Ready for TNReady?

New TNReady test will be harder to ‘game,’ say education officials

PHOTO: Marc Piscotty
This school year, Tennessee students are taking a new standardized test featuring open-ended questions, as well as traditional multiple-choice questions. The tests will also be administered online.

Test-taking strategies, such as “when in doubt, guess C,” soon will be obsolete in Tennessee, at least when it comes to the state’s end-of-year standardized assessments.

TNReady, the new math and English assessment for grades 3-11, is designed to go deeper than the bubble sheet tests of the past, and be “harder to game,” officials say, meaning that students won’t as easily get points for guessing.

The test also should convey more information about how well students are prepared for the world outside of school — by asking more questions about real-world scenarios and challenging students more than ever before.

“We’re moving into a better test that will provide us better information about how well our students are prepared for post-secondary,” Tennessee Education Commissioner Candice McQueen told reporters recently during sneak peek at some of the questions.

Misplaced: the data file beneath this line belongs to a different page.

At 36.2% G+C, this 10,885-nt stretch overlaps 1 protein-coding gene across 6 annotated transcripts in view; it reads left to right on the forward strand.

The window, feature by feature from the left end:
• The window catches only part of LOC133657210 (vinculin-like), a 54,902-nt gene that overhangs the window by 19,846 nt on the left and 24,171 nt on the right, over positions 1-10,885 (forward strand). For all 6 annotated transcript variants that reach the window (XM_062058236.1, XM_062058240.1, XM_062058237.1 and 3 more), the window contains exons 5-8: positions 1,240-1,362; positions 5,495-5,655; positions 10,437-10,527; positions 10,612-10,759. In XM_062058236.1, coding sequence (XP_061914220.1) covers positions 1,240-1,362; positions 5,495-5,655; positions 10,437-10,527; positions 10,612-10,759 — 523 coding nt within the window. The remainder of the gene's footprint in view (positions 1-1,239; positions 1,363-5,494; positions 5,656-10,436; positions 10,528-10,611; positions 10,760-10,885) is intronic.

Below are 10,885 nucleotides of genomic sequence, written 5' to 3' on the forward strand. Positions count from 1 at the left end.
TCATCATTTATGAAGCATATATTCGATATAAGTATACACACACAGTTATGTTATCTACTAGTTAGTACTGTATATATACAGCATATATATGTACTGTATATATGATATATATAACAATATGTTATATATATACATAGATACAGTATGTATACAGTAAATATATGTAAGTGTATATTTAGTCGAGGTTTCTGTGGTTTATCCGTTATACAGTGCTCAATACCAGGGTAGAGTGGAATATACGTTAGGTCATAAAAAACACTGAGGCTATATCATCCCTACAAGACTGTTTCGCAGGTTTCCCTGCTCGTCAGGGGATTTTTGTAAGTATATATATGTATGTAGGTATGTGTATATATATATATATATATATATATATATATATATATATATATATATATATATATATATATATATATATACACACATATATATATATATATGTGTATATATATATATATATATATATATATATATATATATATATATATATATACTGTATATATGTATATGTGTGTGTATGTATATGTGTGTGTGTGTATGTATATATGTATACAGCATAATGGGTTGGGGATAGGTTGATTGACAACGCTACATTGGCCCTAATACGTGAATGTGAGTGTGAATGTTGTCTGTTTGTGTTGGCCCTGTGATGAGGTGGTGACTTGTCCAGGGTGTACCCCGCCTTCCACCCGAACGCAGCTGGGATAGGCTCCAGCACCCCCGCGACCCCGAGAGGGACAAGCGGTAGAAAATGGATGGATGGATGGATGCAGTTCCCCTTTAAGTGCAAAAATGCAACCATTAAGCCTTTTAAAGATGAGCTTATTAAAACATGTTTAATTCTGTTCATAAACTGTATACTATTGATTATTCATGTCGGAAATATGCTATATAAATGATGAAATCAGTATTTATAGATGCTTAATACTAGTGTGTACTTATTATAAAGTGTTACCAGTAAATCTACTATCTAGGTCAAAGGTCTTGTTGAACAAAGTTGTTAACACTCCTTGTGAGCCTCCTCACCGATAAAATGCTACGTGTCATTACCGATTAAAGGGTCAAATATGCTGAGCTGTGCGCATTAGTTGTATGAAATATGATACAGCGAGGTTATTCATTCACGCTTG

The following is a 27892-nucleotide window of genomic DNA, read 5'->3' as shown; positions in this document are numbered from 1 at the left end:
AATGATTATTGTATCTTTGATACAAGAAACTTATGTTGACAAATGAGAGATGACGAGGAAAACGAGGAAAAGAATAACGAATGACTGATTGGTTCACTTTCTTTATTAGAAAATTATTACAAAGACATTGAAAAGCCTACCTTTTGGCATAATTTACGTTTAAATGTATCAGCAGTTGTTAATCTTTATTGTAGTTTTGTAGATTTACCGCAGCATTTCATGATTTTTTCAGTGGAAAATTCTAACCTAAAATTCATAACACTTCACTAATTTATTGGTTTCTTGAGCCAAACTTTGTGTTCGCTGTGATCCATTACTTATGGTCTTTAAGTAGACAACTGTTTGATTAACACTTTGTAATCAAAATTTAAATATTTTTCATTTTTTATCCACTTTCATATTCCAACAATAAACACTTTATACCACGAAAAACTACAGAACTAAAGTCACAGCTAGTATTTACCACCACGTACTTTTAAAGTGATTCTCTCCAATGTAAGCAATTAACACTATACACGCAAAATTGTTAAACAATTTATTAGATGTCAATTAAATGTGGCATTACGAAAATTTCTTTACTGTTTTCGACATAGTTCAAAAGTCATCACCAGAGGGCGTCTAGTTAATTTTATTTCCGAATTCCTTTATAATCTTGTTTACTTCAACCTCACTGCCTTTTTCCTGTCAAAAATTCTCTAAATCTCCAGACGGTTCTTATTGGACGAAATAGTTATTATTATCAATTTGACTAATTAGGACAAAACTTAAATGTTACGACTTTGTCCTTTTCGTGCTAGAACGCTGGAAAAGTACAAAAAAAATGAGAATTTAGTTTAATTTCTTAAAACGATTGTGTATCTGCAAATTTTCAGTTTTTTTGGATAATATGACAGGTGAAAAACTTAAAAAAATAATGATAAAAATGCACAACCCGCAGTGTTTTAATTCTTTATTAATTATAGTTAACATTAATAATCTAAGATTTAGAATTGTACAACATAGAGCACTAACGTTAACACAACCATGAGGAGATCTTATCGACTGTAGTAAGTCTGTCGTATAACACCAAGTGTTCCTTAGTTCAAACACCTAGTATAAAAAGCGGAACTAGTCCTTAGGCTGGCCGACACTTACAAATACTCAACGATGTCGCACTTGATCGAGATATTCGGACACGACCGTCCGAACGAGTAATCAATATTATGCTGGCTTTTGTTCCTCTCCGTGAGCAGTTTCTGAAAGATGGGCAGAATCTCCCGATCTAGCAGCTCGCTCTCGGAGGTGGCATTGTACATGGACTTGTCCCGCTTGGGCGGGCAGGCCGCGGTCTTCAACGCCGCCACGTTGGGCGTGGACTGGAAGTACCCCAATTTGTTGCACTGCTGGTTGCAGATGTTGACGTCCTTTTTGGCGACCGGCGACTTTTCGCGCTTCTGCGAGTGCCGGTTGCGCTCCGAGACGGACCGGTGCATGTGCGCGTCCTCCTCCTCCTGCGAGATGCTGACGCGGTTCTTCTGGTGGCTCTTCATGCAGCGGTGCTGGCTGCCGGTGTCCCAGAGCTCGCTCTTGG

The questions are meant to require more than rote memorization, added Nakia Towns, assistant state commissioner of data and research.

“We recognize the way we have designed TNReady means this is not a test you can game,” she said.

Designed by North-Carolina-based Measurement Inc., TNReady will include several types of questions. Some questions take advantage of the online format and require students to use drag-and-drop tools. Others ask students to write short paragraphs explaining how they solved a problem. And still others are multiple choice, but allow students to select multiple answers. Altogether, the test not only will require students to remember facts they’ve memorized, and imitate procedures they’ve seen their teachers do, but show that they understand concepts on their own.